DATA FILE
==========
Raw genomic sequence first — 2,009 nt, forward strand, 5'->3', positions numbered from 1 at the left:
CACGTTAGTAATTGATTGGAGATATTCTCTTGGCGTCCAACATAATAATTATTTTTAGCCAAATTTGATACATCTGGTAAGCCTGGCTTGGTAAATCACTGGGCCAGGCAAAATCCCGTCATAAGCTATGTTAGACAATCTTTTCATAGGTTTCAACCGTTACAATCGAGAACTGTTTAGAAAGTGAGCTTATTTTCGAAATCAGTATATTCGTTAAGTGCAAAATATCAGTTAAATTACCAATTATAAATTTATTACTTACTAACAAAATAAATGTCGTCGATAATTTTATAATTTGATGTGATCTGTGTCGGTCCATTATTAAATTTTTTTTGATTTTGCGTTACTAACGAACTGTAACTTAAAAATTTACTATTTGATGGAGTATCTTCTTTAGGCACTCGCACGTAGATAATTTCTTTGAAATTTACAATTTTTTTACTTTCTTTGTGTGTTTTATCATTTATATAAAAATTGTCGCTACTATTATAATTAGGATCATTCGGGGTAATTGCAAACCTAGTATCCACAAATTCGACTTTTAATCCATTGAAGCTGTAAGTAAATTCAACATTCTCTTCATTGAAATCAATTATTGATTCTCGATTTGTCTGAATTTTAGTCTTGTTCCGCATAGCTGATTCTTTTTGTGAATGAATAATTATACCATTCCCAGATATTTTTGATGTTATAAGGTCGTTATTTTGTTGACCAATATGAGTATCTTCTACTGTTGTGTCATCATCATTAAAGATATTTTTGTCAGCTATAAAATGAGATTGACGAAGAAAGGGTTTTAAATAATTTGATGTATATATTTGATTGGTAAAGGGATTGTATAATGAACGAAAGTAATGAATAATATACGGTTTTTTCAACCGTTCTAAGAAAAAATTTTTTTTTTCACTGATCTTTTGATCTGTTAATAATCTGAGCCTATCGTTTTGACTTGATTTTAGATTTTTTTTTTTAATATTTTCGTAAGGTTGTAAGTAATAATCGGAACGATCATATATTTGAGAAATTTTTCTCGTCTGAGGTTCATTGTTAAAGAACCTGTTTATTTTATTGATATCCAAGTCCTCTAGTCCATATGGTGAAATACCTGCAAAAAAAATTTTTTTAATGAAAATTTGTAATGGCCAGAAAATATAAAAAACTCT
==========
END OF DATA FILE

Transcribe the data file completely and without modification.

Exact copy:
Raw genomic sequence first — 2,009 nt, forward strand, 5'->3', positions numbered from 1 at the left:
CACGTTAGTAATTGATTGGAGATATTCTCTTGGCGTCCAACATAATAATTATTTTTAGCCAAATTTGATACATCTGGTAAGCCTGGCTTGGTAAATCACTGGGCCAGGCAAAATCCCGTCATAAGCTATGTTAGACAATCTTTTCATAGGTTTCAACCGTTACAATCGAGAACTGTTTAGAAAGTGAGCTTATTTTCGAAATCAGTATATTCGTTAAGTGCAAAATATCAGTTAAATTACCAATTATAAATTTATTACTTACTAACAAAATAAATGTCGTCGATAATTTTATAATTTGATGTGATCTGTGTCGGTCCATTATTAAATTTTTTTTGATTTTGCGTTACTAACGAACTGTAACTTAAAAATTTACTATTTGATGGAGTATCTTCTTTAGGCACTCGCACGTAGATAATTTCTTTGAAATTTACAATTTTTTTACTTTCTTTGTGTGTTTTATCATTTATATAAAAATTGTCGCTACTATTATAATTAGGATCATTCGGGGTAATTGCAAACCTAGTATCCACAAATTCGACTTTTAATCCATTGAAGCTGTAAGTAAATTCAACATTCTCTTCATTGAAATCAATTATTGATTCTCGATTTGTCTGAATTTTAGTCTTGTTCCGCATAGCTGATTCTTTTTGTGAATGAATAATTATACCATTCCCAGATATTTTTGATGTTATAAGGTCGTTATTTTGTTGACCAATATGAGTATCTTCTACTGTTGTGTCATCATCATTAAAGATATTTTTGTCAGCTATAAAATGAGATTGACGAAGAAAGGGTTTTAAATAATTTGATGTATATATTTGATTGGTAAAGGGATTGTATAATGAACGAAAGTAATGAATAATATACGGTTTTTTCAACCGTTCTAAGAAAAAATTTTTTTTTTCACTGATCTTTTGATCTGTTAATAATCTGAGCCTATCGTTTTGACTTGATTTTAGATTTTTTTTTTTAATATTTTCGTAAGGTTGTAAGTAATAATCGGAACGATCATATATTTGAGAAATTTTTCTCGTCTGAGGTTCATTGTTAAAGAACCTGTTTATTTTATTGATATCCAAGTCCTCTAGTCCATATGGTGAAATACCTGCAAAAAAAATTTTTTTAATGAAAATTTGTAATGGCCAGAAAATATAAAAAACTCT